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Top Five Ways to Help Your Reactive Dog

Reactivity is so tough to live with.

It feels isolating and overwhelming, and sometimes it feels like it will never get better.

Both of my dogs have dealt with reactivity, and I know how tough it can be.

The good news is that there are lots of LOW ENERGY ways to help calm reactivity and make it easier for you to train your pup!

That's what I want to share with you today.

Sometimes training is overwhelming, and you just don't have it in you. 

And on those days, you can follow these instead!

1. Quality Sleep

Dogs need at least 16 hours of sleep per day, uninterrupted.

When dogs are sleep deprived, they can show an increase in reactivity and an inability to regulate themselves back down after a reaction.

If your dog only seems to sleep at night, and isn't getting the sleep they need, this should be a top priority for you!

If you need help getting better sleep with your dog, read my blog post from last month by clicking here.

2. Trigger-Free Exercise

Just like us, dogs need at least 30 minutes of exercise per day. 

But imagine if every time you went out to exercise, a bear chased you down your street.

It wouldn't be very relaxing or enjoyable, would it?

And you would be more afraid each day of going out to exercise.

That's how your dog feels when you choose trigger (usually people or other dogs) heavy areas for them to get their energy out.

A huge portion of my clients experience a drastic reduction in reactivity just by choosing a solitary location for their 30 minutes of exercise per day.

If you live in the city, some great resources for empty locations are rentable dog parks, sniffspot, nature trails early in the morning or later at night, school parking lots when school is out, and business offices on the weekends.

3. More Freedom

Our dogs don't get a lot of freedom in the world we live in today.

They must walk nicely on leash; they must not sniff; they must not bark; they must not dig; they must not do many dog things.

One way to help your dog's anxiety or reactivity is by giving them as much freedom and choice as possible.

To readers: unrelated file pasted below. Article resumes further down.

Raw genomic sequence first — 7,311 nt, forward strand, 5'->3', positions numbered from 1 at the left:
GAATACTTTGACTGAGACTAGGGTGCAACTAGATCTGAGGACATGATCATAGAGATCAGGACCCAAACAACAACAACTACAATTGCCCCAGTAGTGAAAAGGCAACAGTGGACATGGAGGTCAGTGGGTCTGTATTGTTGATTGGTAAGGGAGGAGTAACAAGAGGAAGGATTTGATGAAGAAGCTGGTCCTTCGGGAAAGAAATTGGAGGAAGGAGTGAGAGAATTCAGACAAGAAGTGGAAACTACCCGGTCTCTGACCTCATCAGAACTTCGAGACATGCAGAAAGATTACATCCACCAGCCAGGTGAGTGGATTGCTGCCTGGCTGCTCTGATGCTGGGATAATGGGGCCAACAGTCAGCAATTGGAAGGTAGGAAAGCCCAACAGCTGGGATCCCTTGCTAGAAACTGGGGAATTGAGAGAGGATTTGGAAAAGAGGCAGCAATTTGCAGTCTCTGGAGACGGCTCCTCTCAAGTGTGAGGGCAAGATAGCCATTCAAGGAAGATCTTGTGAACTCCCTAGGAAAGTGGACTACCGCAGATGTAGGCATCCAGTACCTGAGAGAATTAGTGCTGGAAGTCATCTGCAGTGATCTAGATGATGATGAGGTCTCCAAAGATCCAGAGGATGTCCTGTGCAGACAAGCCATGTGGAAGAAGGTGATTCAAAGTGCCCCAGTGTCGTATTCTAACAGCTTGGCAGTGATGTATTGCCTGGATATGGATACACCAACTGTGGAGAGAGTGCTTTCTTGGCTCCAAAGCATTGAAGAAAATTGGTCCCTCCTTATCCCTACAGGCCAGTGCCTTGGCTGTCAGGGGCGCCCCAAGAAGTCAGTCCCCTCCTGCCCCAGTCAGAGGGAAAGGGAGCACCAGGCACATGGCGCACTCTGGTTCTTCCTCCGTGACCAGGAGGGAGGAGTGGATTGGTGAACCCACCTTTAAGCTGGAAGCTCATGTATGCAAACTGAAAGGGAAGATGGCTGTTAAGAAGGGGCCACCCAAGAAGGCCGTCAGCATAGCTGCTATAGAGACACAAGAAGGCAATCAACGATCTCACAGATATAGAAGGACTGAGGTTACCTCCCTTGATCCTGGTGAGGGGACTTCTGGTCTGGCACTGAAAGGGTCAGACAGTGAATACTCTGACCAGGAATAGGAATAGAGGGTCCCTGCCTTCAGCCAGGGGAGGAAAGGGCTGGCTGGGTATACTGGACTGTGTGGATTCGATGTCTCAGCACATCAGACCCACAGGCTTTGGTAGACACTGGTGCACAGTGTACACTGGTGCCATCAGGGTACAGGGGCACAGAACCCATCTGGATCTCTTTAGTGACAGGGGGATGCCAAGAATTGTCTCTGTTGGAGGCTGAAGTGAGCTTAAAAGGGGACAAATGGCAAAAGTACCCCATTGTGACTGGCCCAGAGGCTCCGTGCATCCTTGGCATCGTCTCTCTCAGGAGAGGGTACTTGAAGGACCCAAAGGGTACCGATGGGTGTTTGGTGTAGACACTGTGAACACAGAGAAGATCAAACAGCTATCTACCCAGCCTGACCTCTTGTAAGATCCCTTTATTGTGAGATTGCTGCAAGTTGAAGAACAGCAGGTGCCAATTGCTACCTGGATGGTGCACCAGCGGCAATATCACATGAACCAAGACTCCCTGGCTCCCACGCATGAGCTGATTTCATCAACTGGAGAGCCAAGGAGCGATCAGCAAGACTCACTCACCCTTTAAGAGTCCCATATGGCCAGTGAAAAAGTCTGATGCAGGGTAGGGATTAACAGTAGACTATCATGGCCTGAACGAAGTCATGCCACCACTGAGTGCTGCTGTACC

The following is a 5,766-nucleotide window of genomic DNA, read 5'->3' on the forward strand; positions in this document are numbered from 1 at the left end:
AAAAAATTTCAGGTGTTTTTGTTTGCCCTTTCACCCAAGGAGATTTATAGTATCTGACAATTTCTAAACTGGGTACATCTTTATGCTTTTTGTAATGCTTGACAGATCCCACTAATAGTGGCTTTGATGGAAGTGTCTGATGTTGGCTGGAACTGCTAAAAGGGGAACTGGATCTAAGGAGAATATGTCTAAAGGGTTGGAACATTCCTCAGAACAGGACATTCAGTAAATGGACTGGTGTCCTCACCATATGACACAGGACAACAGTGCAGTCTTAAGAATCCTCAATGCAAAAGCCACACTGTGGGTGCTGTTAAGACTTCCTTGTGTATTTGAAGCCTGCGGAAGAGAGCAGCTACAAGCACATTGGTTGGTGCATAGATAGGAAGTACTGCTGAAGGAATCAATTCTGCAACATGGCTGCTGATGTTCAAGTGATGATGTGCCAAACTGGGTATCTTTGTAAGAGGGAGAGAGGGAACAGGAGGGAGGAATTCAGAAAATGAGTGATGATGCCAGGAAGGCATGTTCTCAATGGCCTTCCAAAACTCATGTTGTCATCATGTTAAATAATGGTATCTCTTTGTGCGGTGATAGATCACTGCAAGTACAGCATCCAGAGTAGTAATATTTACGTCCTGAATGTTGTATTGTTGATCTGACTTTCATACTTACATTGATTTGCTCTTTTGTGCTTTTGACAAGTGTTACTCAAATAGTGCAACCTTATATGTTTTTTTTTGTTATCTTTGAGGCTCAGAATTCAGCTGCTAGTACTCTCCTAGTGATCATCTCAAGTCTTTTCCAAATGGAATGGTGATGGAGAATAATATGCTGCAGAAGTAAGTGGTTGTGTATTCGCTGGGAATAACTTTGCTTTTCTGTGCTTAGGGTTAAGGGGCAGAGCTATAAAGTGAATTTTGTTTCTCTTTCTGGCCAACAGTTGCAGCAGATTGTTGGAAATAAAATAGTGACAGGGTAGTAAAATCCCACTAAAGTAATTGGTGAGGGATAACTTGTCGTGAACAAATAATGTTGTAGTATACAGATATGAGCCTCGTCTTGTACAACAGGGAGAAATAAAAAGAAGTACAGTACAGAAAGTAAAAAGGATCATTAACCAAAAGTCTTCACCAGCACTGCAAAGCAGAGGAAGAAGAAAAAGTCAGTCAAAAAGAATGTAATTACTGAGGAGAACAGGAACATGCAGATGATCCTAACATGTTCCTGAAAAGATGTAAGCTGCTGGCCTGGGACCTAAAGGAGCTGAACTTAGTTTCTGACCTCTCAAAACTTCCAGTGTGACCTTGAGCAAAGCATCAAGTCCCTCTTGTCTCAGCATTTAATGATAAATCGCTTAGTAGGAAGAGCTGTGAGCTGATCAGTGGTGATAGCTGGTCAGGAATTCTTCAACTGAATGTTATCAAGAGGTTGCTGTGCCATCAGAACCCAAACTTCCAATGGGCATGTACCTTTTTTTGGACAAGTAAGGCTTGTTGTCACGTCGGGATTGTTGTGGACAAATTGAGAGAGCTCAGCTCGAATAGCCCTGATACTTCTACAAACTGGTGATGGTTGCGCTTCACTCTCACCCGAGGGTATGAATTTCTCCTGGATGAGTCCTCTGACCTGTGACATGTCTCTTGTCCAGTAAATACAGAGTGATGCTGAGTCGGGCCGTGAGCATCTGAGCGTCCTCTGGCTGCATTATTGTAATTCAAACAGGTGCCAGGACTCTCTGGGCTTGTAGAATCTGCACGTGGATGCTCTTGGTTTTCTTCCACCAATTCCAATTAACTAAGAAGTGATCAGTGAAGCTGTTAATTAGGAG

Just like we burn out with too much work and not enough play, so do our dogs.

Some easy ways to give your dog more freedom and choice are:

  • Longer leash
  • Letting them choose the walk route
  • Allowing as much sniffing as possible
  • Finding off leash safe areas for play
  • Allowing them to opt in or out of activities
  • Create a digging pit
  • Participate in a sport that enhances your dog's natural abilities (scent work for hounds, treibball for herding breeds)

4. Bring high value treats every time.

This is an easy change, and it's fun too!

Find out which treats your dog loves best. If you need help, watch my video below:

 

Once you know what your dog's favorite treat is, bring them on every outing and only use them if a trigger appears or you need to recall your dog.

Make it their SPECIAL treat for the scary things.

5. Take a reactivity class for accountability!

I might be a little biased, but I love taking online courses to help me work on things with less overwhelm.

My best selling course is all about training for reactivity and changing dogs' emotions towards their triggers.

Here is what a few of our students have said about taking the reactivity course here with Delta Tails:

"The longer I had Zuko the more I realized I was in over my head. I knew I needed professional help, and the free advice was not enough anymore.  Once I joined The Delta Tails Pack, it was like a weight was lifted off of me. I had professionals to help me prioritize what to work on. I had fellow dog guardians who I could commiserate with and celebrate with! Our training relationship blossomed."

-Ambrose & Zuko

"I felt hopeless. I didn't know enough about reactivity to know where to even begin. All of our walks were difficult, especially with the boundless energy of a puppy. After taking the reactivity class, the biggest change we saw was definitely on leash. Setting up a routine increased Bishop's focus on us and has made walking a lot more enjoyable. We still have reactions to certain dogs (that we manage with tools from the workshop), but Bishop has really improved so much."

-Emily & Bishop

Would you like to learn more about training and have the guidance and support of a tight knit community?

I'd love to invite you to the pack (reactivity workshop and live classes included)! You'd be a great fit.

Click here to learn more and get started.

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Learn how to handle a leash properly and safely for a reactive dog as a sneak peek from our reactivity workshop.